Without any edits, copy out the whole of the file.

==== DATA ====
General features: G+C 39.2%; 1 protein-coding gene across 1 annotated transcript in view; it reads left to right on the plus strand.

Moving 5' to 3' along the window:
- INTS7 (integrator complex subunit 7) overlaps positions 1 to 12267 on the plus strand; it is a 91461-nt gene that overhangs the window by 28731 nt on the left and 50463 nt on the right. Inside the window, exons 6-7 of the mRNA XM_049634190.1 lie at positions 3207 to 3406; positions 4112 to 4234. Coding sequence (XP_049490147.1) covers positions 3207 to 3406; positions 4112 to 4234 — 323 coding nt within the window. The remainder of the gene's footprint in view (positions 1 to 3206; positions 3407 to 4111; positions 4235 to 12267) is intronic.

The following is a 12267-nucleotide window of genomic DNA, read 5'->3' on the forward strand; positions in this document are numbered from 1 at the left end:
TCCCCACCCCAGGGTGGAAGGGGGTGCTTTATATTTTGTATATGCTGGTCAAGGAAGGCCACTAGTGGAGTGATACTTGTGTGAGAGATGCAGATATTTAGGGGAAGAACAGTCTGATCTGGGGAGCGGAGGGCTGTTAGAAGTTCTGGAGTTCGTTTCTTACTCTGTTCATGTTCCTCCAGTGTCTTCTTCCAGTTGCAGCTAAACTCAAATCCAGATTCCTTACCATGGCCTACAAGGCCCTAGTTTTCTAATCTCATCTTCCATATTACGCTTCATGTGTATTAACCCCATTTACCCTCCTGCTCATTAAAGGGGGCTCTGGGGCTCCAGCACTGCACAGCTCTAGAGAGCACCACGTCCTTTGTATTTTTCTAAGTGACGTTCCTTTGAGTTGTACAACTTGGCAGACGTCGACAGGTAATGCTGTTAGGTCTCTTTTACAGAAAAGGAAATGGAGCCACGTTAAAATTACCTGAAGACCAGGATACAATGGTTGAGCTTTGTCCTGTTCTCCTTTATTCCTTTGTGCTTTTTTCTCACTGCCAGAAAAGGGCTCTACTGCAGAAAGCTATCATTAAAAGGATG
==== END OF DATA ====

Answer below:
General features: G+C 39.2%; 1 protein-coding gene across 1 annotated transcript in view; it reads left to right on the plus strand.

Moving 5' to 3' along the window:
- INTS7 (integrator complex subunit 7) overlaps positions 1 to 12267 on the plus strand; it is a 91461-nt gene that overhangs the window by 28731 nt on the left and 50463 nt on the right. Inside the window, exons 6-7 of the mRNA XM_049634190.1 lie at positions 3207 to 3406; positions 4112 to 4234. Coding sequence (XP_049490147.1) covers positions 3207 to 3406; positions 4112 to 4234 — 323 coding nt within the window. The remainder of the gene's footprint in view (positions 1 to 3206; positions 3407 to 4111; positions 4235 to 12267) is intronic.

The following is a 12267-nucleotide window of genomic DNA, read 5'->3' on the forward strand; positions in this document are numbered from 1 at the left end:
TCCCCACCCCAGGGTGGAAGGGGGTGCTTTATATTTTGTATATGCTGGTCAAGGAAGGCCACTAGTGGAGTGATACTTGTGTGAGAGATGCAGATATTTAGGGGAAGAACAGTCTGATCTGGGGAGCGGAGGGCTGTTAGAAGTTCTGGAGTTCGTTTCTTACTCTGTTCATGTTCCTCCAGTGTCTTCTTCCAGTTGCAGCTAAACTCAAATCCAGATTCCTTACCATGGCCTACAAGGCCCTAGTTTTCTAATCTCATCTTCCATATTACGCTTCATGTGTATTAACCCCATTTACCCTCCTGCTCATTAAAGGGGGCTCTGGGGCTCCAGCACTGCACAGCTCTAGAGAGCACCACGTCCTTTGTATTTTTCTAAGTGACGTTCCTTTGAGTTGTACAACTTGGCAGACGTCGACAGGTAATGCTGTTAGGTCTCTTTTACAGAAAAGGAAATGGAGCCACGTTAAAATTACCTGAAGACCAGGATACAATGGTTGAGCTTTGTCCTGTTCTCCTTTATTCCTTTGTGCTTTTTTCTCACTGCCAGAAAAGGGCTCTACTGCAGAAAGCTATCATTAAAAGGATG